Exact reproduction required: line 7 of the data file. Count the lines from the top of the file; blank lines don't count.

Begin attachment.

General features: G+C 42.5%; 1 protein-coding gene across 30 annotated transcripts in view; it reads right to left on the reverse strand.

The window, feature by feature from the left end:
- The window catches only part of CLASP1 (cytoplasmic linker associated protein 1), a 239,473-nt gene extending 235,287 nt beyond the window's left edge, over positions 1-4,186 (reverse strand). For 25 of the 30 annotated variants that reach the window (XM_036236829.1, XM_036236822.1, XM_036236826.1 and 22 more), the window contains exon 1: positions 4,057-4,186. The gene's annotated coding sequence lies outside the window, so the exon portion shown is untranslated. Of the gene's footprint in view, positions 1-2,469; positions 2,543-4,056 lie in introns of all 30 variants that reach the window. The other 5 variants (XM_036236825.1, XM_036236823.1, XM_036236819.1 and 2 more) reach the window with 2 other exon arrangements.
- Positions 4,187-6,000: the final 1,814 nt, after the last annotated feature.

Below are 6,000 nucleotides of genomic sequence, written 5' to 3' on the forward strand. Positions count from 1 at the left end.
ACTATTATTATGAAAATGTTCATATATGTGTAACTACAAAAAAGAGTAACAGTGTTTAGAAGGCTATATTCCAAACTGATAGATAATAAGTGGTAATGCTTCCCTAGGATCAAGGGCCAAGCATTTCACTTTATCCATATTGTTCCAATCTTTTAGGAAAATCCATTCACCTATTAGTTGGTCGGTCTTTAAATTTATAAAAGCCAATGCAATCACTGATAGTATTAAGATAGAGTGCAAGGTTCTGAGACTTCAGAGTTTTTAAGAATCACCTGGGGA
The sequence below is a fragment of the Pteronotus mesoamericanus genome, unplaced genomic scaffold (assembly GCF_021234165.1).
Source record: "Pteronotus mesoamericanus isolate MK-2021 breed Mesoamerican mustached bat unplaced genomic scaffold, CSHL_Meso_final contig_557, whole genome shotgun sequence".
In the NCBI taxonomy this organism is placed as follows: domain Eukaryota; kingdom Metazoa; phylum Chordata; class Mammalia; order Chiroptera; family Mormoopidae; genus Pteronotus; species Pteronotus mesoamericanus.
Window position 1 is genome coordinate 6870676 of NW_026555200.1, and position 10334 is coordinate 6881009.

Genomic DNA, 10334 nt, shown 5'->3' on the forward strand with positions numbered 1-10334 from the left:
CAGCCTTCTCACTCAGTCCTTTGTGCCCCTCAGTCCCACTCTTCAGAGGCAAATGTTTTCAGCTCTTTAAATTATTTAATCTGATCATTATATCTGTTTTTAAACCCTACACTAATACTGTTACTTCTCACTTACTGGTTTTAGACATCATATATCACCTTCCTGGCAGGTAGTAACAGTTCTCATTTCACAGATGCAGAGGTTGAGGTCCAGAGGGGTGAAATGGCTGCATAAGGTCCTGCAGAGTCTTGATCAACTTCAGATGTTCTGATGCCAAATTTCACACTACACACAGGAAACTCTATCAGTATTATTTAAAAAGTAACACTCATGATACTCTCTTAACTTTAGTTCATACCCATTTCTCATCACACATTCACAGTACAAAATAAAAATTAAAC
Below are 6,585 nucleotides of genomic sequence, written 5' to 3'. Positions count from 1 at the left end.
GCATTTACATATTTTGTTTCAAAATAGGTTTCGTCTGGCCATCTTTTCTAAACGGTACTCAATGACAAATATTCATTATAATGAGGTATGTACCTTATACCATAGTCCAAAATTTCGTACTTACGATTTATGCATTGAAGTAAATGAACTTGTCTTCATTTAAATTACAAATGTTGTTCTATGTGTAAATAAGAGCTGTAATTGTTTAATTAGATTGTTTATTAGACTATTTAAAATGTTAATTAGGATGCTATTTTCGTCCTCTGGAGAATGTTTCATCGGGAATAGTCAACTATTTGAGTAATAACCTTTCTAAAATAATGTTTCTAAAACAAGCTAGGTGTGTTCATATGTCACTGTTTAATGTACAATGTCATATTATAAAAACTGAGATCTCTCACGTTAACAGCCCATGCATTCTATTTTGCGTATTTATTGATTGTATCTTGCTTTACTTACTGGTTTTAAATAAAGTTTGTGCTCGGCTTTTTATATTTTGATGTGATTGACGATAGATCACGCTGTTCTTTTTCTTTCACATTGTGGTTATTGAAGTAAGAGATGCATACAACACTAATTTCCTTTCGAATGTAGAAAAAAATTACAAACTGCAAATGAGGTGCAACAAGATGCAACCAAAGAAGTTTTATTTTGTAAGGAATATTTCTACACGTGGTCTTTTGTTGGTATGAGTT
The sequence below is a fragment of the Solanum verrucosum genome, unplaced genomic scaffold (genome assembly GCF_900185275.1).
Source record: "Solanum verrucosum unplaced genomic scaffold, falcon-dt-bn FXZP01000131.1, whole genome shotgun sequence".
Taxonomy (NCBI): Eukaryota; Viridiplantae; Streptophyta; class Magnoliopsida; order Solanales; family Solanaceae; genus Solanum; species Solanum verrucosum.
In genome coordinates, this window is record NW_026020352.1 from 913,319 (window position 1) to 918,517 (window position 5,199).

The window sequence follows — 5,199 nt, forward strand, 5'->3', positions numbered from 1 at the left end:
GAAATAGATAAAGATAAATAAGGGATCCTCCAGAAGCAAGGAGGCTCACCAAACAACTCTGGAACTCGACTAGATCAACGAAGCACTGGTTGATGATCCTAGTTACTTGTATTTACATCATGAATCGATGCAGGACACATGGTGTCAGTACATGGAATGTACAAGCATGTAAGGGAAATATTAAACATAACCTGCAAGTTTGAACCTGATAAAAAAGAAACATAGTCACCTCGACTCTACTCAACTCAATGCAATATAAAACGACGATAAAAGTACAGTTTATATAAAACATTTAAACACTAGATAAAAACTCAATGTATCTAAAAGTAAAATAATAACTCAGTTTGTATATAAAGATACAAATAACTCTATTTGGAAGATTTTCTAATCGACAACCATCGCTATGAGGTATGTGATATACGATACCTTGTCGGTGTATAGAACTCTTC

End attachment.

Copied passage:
The sequence below is a fragment of the Pteronotus mesoamericanus genome, unplaced genomic scaffold (assembly GCF_021234165.1).